Intra-scene contrast on the BenQ models also beats the Epson LCD. The opening of chapter 12 of the final Harry Potter film shows Voldemort and his minions gathering on a hill outside Hogwarts. As the camera pans around you see the castle in the background with fires lit. On the BenQ models these fires are very dark when compared to the surrounding dark castle. On the LCD based Epson the fires are duller while the surrounding castle is not as dark as on the BenQ. DLP models have always had problems with their absolute black levels, they just don’t get as dark as an LCD or LCOS can, but their images can look better than expected because of superior ANSI contrast. That gives these scenes, like in Harry Potter, more visual pop even if the objective test numbers indicate the LCD should be better.

This higher black level does cause some issues with the gamma control of the BenQ and it one place the HT4050 outperforms the HT3050. With a gamma tracking close to the BT.1886 standard we use we lose a lot of shadow detail. That same Harry Potter scene becomes a murky mess that lacks all detail. Adjusting the gamma to around 2.1, which can be done on the BenQ remote easily, makes it easy to see the detail without affecting the level of black. However brighter images, like sports or animated films, look better with the gamma that tracks closer to 2.4. There is no ideal setting on the BenQ that works for all content. If forced to choose I would pick the 2.1 option as the ultra-dark images suffer more, but I like not having to choose. The dark scenes also are more detailed on the HT4050 than the HT3050 in my testing. Typically they look very similar but the 4050 is better on Harry Potter.

I used the HT4050 to introduce my kids to Star Wars for the first time. In a light-controlled room the black levels were perfectly fine and as good as you get with a $1,000 projector today. Using my 100” Silver Ticket screen the image has plenty of pop and is more than bright enough in the Eco setting. The lens controls, which are flexible for a $1,000 DLP, made it easy to position the image on the screen from my ceiling projector mount. The HT3050 has to be table mounted in the room because it isn’t as flexible in positioning. With a starfield and fast pans I don’t see any rainbows unless I move my head as well. If I am focused on the movie I don’t see the rainbows at all, but if I keep looking away at my laptop to take notes, then I can see them. If you do easily see rainbows on a DLP, you should look at the Epson 2040 or another LCD projector.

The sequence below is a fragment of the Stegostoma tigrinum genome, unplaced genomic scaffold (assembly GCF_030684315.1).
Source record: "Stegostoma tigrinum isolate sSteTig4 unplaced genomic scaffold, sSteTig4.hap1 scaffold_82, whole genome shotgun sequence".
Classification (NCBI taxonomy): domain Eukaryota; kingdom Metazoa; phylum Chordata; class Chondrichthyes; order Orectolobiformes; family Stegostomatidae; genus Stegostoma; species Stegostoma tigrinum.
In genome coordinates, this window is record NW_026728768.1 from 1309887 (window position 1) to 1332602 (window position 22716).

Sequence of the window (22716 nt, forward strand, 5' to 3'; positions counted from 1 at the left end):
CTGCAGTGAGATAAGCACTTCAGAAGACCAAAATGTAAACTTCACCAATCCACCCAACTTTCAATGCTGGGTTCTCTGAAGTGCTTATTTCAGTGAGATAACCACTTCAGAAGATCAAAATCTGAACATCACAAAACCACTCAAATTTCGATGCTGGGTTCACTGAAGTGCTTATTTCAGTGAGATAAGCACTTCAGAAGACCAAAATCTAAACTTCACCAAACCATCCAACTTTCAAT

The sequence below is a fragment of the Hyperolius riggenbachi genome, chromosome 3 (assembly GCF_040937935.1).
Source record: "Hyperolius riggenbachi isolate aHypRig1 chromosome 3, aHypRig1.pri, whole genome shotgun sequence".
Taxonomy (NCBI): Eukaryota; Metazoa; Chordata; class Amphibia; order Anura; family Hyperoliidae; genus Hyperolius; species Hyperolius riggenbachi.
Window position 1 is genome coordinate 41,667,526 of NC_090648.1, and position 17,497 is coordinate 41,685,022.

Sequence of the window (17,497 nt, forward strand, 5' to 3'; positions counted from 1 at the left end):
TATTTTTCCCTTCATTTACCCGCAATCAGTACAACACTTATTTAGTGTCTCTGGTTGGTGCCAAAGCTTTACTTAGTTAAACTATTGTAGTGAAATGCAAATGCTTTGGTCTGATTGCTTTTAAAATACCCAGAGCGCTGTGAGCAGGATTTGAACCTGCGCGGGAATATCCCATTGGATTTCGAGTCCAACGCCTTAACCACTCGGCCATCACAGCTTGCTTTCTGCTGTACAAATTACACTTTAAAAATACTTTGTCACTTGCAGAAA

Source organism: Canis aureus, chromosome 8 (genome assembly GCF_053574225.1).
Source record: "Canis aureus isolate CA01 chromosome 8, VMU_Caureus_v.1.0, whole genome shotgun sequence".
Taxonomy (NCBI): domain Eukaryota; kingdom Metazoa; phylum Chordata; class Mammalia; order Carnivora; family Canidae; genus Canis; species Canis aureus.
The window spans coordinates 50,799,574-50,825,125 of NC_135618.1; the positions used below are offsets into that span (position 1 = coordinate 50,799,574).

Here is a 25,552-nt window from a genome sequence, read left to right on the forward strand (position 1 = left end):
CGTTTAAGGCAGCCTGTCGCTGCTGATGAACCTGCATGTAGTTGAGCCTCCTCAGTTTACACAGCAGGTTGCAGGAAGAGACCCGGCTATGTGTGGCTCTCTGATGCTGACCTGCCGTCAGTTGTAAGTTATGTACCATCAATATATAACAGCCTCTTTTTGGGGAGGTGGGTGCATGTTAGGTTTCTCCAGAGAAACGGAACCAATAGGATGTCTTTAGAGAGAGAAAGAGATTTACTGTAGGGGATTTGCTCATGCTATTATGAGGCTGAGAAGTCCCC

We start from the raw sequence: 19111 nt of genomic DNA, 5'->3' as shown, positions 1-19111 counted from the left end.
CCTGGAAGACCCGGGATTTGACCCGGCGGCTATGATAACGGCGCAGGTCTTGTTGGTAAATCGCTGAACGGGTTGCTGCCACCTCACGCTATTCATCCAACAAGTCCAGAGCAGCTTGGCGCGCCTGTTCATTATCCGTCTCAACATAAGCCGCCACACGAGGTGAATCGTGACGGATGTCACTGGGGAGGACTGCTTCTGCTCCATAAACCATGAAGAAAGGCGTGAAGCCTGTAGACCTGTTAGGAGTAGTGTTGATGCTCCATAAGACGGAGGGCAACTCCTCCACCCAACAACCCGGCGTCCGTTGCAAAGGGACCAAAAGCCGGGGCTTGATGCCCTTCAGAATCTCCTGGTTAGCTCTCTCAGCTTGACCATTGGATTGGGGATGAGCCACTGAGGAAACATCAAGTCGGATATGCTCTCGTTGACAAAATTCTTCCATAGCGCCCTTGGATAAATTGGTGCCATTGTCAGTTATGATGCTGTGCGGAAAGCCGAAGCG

Both of the BenQ models are quite bright if you need them to be. Fully calibrated in Eco mode, the HT3050 measured in at 890 lumens while the HT4050 has 937 lumens. On my 100” screen with neutral gain, that’s 30 foot lamberts, double the recommended 14-16 foot lamberts we want. Even as the bulb dims over time the BenQ is going to be plenty bright. Using the Vivid mode, as the Bright mode just looks awful, you can get 60 foot lamberts. This is more than some LCDs and gives you an image you can view with some lights on in the room quite easily.

Gamers are going to do much better with the HT3050 than the HT4050. The 3050 has 49ms of lag while the 4050 measures in at 129ms. Enabling the game mode made no different on the HT4050 unit I had, which might be a firmware bug but I’m unsure at the moment.

Test Results

The BenQ models this year fare much better than before. Last year there was a bug in the HT1075 where you couldn’t calibrate the grayscale without hurting the contrast ratio, but that is fixed this year. The color performance out of the box is also much better than before, so you don’t need to calibrate as much as you did previously. The results below show the HT3050 model, but the HT4050 scores very close. You can read the full results by following this link, and if you want to compare them to the HT1075 you can see those results by clicking here.

Conclusions